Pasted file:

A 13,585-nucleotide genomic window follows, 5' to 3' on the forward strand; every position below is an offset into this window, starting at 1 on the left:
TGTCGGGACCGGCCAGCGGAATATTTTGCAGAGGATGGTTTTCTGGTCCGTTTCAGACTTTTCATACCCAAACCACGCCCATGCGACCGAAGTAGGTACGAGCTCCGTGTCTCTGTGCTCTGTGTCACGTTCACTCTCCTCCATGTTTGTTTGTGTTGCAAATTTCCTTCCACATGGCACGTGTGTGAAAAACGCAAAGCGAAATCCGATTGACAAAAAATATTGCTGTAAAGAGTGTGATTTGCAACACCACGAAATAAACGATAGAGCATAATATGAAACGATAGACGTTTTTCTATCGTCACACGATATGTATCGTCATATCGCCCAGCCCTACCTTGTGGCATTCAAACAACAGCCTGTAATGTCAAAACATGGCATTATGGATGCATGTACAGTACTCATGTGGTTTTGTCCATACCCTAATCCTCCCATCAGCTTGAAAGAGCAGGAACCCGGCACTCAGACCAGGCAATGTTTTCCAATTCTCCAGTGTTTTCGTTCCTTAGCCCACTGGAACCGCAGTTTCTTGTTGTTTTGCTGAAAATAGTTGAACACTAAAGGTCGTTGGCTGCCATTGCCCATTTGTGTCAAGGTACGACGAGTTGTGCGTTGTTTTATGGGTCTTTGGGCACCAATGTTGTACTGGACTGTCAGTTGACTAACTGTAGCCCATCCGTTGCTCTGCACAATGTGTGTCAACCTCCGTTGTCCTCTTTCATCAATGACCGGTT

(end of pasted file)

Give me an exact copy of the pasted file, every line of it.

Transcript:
A 13,585-nucleotide genomic window follows, 5' to 3' on the forward strand; every position below is an offset into this window, starting at 1 on the left:
TGTCGGGACCGGCCAGCGGAATATTTTGCAGAGGATGGTTTTCTGGTCCGTTTCAGACTTTTCATACCCAAACCACGCCCATGCGACCGAAGTAGGTACGAGCTCCGTGTCTCTGTGCTCTGTGTCACGTTCACTCTCCTCCATGTTTGTTTGTGTTGCAAATTTCCTTCCACATGGCACGTGTGTGAAAAACGCAAAGCGAAATCCGATTGACAAAAAATATTGCTGTAAAGAGTGTGATTTGCAACACCACGAAATAAACGATAGAGCATAATATGAAACGATAGACGTTTTTCTATCGTCACACGATATGTATCGTCATATCGCCCAGCCCTACCTTGTGGCATTCAAACAACAGCCTGTAATGTCAAAACATGGCATTATGGATGCATGTACAGTACTCATGTGGTTTTGTCCATACCCTAATCCTCCCATCAGCTTGAAAGAGCAGGAACCCGGCACTCAGACCAGGCAATGTTTTCCAATTCTCCAGTGTTTTCGTTCCTTAGCCCACTGGAACCGCAGTTTCTTGTTGTTTTGCTGAAAATAGTTGAACACTAAAGGTCGTTGGCTGCCATTGCCCATTTGTGTCAAGGTACGACGAGTTGTGCGTTGTTTTATGGGTCTTTGGGCACCAATGTTGTACTGGACTGTCAGTTGACTAACTGTAGCCCATCCGTTGCTCTGCACAATGTGTGTCAACCTCCGTTGTCCTCTTTCATCAATGACCGGTT